One third of female lawyers have experienced sexual harassment during their career, a New Zealand Law Society survey has found.
The results of the survey prompted an apology from Law Society President Kathryn Beck who said it "wasn't good enough" it was unaware of the scale of the problem.
Overall, almost one in five lawyers have been sexually harassed at work during their career.
More than half of all lawyers have been bullied at work during their career, and one in five have been bullied at work in the last six months.
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Nearly a third of lawyers say major changes are needed to the culture of their workplace, or 40 percent of lawyers under the age of 30.
"We must call a spade a spade - there is a cultural crisis in the New Zealand legal profession," Ms Beck said.
The survey, the first of its kind in the Society's history, was commissioned after a wave of allegations of sexual harassment at law firms surfaced in the media and on Zoe Lawton's #Metoo blog.
"I absolutely agree that it was the victims that shone a light on this first," Ms Beck said.
"It wasn't good enough that we didn't know and I'm very disappointed that we didn't know the extent of the problem...as a Law Society we're really sorry."
She said the results are "deeply saddening" and acknowledged the Law Society had not provided adequate cultural leadership to the profession.
"I'm disappointed that this research is a surprise to us. I'm disappointed we heard about so much through the media. I'm disappointed that, for whatever reason, people chose not to report their experiences to us. I'm disappointed that for so many people, the law has not been a safe profession," Ms Beck said.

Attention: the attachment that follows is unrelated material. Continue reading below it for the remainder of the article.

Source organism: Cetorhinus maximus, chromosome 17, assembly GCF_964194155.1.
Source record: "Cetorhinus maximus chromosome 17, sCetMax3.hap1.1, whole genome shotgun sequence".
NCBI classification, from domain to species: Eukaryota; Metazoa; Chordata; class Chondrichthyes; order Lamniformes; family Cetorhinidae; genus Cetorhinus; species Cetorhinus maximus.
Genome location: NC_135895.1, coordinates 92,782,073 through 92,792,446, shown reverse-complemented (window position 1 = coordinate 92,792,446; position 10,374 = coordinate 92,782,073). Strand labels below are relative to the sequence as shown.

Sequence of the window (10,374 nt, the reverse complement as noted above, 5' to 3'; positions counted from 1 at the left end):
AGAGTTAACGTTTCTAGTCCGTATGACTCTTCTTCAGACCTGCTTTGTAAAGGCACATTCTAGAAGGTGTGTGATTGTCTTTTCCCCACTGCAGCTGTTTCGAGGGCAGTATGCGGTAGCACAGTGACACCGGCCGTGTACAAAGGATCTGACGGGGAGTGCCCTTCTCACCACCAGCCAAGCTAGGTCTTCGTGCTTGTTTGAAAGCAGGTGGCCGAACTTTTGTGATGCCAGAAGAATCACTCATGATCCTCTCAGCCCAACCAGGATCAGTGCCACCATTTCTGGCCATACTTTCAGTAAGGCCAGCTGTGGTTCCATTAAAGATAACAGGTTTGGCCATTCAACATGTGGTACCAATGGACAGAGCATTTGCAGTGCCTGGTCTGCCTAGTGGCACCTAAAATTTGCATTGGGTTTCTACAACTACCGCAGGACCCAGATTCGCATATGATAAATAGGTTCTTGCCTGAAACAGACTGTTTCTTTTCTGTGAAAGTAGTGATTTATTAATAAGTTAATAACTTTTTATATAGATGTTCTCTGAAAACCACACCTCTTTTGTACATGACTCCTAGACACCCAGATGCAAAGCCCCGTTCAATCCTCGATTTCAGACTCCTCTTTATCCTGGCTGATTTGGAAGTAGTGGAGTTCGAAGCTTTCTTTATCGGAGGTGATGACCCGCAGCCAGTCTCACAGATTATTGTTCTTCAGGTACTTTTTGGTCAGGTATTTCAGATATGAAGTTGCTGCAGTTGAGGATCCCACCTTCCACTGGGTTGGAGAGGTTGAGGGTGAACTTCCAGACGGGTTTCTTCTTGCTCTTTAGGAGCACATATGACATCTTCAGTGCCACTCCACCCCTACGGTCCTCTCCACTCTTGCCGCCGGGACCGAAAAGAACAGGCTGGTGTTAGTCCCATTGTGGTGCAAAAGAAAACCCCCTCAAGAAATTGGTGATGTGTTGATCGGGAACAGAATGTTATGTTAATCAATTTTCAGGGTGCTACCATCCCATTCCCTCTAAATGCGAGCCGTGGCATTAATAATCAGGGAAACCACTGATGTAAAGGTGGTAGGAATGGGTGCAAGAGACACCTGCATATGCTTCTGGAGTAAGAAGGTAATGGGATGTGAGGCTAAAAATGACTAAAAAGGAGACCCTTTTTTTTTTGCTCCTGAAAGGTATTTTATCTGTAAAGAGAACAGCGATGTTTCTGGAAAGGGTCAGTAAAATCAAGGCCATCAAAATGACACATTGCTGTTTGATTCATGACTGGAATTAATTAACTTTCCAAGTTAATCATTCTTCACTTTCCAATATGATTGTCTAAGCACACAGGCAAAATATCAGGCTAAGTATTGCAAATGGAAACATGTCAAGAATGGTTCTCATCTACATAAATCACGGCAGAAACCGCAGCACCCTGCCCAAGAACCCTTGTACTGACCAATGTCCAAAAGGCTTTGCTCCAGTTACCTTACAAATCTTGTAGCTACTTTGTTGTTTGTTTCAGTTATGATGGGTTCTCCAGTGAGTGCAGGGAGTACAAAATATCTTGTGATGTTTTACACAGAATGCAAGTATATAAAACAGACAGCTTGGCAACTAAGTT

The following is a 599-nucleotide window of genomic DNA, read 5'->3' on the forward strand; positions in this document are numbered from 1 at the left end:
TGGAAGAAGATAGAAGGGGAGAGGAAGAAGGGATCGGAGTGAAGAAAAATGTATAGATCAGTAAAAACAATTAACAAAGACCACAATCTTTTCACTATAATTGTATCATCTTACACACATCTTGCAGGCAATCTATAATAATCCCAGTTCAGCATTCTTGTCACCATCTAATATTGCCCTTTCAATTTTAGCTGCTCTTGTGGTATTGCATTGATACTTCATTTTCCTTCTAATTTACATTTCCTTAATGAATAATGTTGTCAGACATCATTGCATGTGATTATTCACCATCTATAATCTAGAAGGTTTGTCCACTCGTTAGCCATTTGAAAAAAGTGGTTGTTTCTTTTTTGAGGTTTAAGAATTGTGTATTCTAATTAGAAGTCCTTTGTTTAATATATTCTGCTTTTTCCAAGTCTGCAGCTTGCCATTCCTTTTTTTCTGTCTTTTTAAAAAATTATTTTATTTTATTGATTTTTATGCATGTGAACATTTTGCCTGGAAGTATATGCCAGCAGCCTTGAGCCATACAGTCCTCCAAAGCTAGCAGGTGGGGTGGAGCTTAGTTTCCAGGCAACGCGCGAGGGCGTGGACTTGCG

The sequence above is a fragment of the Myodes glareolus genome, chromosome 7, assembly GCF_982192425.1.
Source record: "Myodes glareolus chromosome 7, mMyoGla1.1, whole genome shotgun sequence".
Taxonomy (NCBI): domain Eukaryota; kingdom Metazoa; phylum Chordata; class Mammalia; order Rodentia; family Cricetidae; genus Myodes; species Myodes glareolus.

Almost 40 percent of those who were sexually harassed said it affected their emotional or mental wellbeing. The harassers were most likely to be the target's manager, supervisor, partner, or director.
Only 12 percent of those who were sexually harassed formally reported or made a complaint about the incident. Some felt reporting it was not required or they could deal with the problem themselves, while common barriers were a fear of the consequences or a distrust in the process.
Green MP Jan Logie, Under-Secretary to the Minister of Justice on domestic and sexual violence issues, said the results are "bleak".
"No part of our society is free from abusive, controlling behaviour. But it's especially concerning here because the integrity of the legal profession is critical to give victims of sexual violence confidence in the justice system," Ms Logie said.
"I echo Law Society President Kathryn Beck in thanking the women who came forward to bring sexual abuse in the legal profession into the open, sometimes at serious personal and professional cost. This took immense courage. Let's make it worth their while."
She said the Law Society needs to provide clear leadership to challenge and change the culture in the law profession to one that is inclusive, safe, and just.
The online Colmar Brunton survey was sent to 13,662 lawyers and had 3516 responses.
The survey results have a margin of error of 1.7 percent and the results have been weighted to reflect the gender makeup and location of the Law Society membership.